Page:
War Without Purpose

Al-Qaida could not care less what we do in
Afghanistan. We can bomb Afghan villages, hunt the Taliban in Helmand
province, build a 100,000-strong client Afghan army, stand by passively
as Afghan warlords execute hundreds, maybe thousands, of Taliban
prisoners, build huge, elaborate military bases and send drones to drop
bombs on Pakistan. It will make no difference. The war will not halt
the attacks of Islamic radicals. Terrorist and insurgent groups are
not conventional forces.

Al-Qaida could not care less what we do in
Afghanistan. We can bomb Afghan villages, hunt the Taliban in Helmand
province, build a 100,000-strong client Afghan army, stand by passively
as Afghan warlords execute hundreds, maybe thousands, of Taliban
prisoners, build huge, elaborate military bases and send drones to drop
bombs on Pakistan. It will make no difference. The war will not halt
the attacks of Islamic radicals. Terrorist and insurgent groups are
not conventional forces. They do not play by the rules of warfare our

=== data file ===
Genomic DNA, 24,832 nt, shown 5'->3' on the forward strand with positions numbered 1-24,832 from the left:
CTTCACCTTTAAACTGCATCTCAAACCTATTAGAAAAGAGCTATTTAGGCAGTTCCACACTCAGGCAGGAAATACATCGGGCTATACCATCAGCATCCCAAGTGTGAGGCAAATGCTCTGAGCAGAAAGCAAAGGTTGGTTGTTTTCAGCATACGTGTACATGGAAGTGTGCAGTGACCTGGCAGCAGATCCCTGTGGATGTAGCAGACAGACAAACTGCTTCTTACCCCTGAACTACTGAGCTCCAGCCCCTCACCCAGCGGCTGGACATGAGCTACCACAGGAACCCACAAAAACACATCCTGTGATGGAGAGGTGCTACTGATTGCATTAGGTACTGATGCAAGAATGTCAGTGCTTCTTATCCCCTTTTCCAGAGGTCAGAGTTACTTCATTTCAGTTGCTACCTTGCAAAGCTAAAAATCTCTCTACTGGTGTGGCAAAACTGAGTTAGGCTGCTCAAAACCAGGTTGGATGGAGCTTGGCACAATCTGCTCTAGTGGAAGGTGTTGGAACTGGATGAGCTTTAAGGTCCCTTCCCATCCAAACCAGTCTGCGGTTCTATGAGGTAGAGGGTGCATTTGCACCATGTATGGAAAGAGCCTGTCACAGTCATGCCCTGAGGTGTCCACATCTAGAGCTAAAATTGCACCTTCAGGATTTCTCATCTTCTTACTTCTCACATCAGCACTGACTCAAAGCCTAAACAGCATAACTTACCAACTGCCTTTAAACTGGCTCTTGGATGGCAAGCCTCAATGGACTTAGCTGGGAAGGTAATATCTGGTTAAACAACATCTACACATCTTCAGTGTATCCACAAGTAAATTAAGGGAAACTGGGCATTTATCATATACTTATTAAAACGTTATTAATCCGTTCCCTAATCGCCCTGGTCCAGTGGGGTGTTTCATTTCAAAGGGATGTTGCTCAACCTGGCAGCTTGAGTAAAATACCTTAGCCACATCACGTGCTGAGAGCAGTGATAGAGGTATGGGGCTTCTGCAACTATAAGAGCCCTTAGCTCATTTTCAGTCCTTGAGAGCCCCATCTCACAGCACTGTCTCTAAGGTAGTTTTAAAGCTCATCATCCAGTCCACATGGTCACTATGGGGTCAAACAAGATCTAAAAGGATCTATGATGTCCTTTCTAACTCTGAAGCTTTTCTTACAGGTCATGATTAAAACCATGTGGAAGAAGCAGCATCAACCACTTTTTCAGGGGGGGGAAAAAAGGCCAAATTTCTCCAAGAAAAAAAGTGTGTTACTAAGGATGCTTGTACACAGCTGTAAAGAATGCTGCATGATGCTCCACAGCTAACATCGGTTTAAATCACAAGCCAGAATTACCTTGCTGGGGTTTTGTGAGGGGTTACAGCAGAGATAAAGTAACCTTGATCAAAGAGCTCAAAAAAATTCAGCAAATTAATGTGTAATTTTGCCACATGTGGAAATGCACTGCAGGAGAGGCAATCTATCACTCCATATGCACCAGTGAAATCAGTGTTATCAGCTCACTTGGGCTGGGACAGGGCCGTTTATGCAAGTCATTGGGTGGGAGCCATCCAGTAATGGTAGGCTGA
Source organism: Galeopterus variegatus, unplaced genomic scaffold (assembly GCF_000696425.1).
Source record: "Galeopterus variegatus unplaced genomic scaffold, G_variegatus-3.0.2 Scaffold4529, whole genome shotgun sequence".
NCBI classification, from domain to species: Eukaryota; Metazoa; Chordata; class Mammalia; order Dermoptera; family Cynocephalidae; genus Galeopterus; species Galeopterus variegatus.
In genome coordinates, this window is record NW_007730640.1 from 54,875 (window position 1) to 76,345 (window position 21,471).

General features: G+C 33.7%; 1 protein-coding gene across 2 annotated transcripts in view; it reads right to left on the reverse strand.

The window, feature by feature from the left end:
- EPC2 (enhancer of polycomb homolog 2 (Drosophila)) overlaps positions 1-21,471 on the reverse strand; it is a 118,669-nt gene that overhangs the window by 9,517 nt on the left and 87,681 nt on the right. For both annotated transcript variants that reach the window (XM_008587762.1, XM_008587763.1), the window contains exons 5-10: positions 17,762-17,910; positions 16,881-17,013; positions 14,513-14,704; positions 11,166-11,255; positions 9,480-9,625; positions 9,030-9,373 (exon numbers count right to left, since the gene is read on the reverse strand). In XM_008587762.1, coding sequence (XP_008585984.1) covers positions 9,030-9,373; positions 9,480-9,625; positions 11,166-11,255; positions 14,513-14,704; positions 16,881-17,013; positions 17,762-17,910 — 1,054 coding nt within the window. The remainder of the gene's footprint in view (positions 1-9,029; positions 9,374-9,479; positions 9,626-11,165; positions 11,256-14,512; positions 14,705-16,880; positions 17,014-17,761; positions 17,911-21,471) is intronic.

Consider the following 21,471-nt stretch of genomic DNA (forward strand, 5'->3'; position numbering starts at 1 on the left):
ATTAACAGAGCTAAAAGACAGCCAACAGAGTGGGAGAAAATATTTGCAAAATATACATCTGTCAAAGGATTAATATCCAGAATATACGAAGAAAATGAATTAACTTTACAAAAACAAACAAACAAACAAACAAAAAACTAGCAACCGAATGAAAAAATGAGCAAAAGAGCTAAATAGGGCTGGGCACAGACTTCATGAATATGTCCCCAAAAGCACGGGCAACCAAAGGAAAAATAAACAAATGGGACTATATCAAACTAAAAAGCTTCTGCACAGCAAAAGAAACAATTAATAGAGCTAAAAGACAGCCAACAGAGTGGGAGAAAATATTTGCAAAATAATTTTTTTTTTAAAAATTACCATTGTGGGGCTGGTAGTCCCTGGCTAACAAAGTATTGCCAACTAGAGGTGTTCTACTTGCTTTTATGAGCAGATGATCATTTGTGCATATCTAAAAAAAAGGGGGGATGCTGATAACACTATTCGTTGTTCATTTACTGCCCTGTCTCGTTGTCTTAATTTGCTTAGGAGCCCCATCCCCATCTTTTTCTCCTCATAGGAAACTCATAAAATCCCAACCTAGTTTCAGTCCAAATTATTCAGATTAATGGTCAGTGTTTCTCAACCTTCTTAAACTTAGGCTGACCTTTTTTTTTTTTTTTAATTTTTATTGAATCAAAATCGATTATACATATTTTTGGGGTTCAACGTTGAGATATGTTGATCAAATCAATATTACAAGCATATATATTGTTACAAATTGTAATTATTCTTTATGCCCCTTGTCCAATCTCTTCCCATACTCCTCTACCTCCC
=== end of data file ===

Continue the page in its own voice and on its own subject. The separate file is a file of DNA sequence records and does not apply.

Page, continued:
commanders have drilled into them in war colleges and service
academies. And these underground groups are protean, changing shape and
color as they drift from one failed state to the next, plan a terrorist
attack and then fade back into the shadows. We are fighting with the
wrong tools. We are fighting the wrong people. We are on the wrong side
of history. And we will be defeated in Afghanistan as we will be in
Iraq.

The cost of the Afghanistan war is rising.
Tens of thousands of Afghan civilians have been killed or wounded. July
has been the deadliest month in the war for NATO combatants, with at
least 50 troops, including 26 Americans, killed. Roadside bomb attacks
on coalition forces are swelling the number of wounded and killed. In
June, the tally of incidents involving roadside bombs, also called
improvised explosive devices (IEDs), hit 736,
a record for the fourth straight month; the number had risen from 361
in March to 407 in April and to 465 in May. The decision by President
Barack Obama to send 21,000 additional U.S. troops to Afghanistan has